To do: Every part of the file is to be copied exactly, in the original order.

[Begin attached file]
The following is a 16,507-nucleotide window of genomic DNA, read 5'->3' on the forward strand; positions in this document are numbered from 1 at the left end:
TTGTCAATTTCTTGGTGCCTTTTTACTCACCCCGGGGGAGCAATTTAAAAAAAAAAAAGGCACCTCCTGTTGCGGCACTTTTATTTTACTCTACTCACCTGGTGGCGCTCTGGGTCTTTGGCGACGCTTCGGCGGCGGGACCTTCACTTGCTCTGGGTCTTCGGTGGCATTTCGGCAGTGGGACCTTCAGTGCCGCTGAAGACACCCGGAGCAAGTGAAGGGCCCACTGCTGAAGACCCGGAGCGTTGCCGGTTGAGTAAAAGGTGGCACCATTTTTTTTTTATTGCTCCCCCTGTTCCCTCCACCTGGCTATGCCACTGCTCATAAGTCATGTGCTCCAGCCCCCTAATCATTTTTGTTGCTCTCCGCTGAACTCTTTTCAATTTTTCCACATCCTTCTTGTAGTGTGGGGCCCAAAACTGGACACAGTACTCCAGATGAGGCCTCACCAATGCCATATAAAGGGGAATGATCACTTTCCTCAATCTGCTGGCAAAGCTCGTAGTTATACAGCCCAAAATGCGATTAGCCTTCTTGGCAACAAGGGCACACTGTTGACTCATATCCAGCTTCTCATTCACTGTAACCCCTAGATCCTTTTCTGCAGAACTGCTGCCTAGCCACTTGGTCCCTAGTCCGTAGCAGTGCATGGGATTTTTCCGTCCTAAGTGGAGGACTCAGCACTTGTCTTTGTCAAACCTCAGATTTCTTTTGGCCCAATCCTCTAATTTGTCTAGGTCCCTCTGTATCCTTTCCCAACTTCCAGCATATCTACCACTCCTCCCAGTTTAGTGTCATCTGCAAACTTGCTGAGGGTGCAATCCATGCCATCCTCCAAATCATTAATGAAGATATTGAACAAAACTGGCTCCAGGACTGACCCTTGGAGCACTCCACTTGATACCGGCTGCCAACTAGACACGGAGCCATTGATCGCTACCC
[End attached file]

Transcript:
The following is a 16,507-nucleotide window of genomic DNA, read 5'->3' on the forward strand; positions in this document are numbered from 1 at the left end:
TTGTCAATTTCTTGGTGCCTTTTTACTCACCCCGGGGGAGCAATTTAAAAAAAAAAAAGGCACCTCCTGTTGCGGCACTTTTATTTTACTCTACTCACCTGGTGGCGCTCTGGGTCTTTGGCGACGCTTCGGCGGCGGGACCTTCACTTGCTCTGGGTCTTCGGTGGCATTTCGGCAGTGGGACCTTCAGTGCCGCTGAAGACACCCGGAGCAAGTGAAGGGCCCACTGCTGAAGACCCGGAGCGTTGCCGGTTGAGTAAAAGGTGGCACCATTTTTTTTTTATTGCTCCCCCTGTTCCCTCCACCTGGCTATGCCACTGCTCATAAGTCATGTGCTCCAGCCCCCTAATCATTTTTGTTGCTCTCCGCTGAACTCTTTTCAATTTTTCCACATCCTTCTTGTAGTGTGGGGCCCAAAACTGGACACAGTACTCCAGATGAGGCCTCACCAATGCCATATAAAGGGGAATGATCACTTTCCTCAATCTGCTGGCAAAGCTCGTAGTTATACAGCCCAAAATGCGATTAGCCTTCTTGGCAACAAGGGCACACTGTTGACTCATATCCAGCTTCTCATTCACTGTAACCCCTAGATCCTTTTCTGCAGAACTGCTGCCTAGCCACTTGGTCCCTAGTCCGTAGCAGTGCATGGGATTTTTCCGTCCTAAGTGGAGGACTCAGCACTTGTCTTTGTCAAACCTCAGATTTCTTTTGGCCCAATCCTCTAATTTGTCTAGGTCCCTCTGTATCCTTTCCCAACTTCCAGCATATCTACCACTCCTCCCAGTTTAGTGTCATCTGCAAACTTGCTGAGGGTGCAATCCATGCCATCCTCCAAATCATTAATGAAGATATTGAACAAAACTGGCTCCAGGACTGACCCTTGGAGCACTCCACTTGATACCGGCTGCCAACTAGACACGGAGCCATTGATCGCTACCC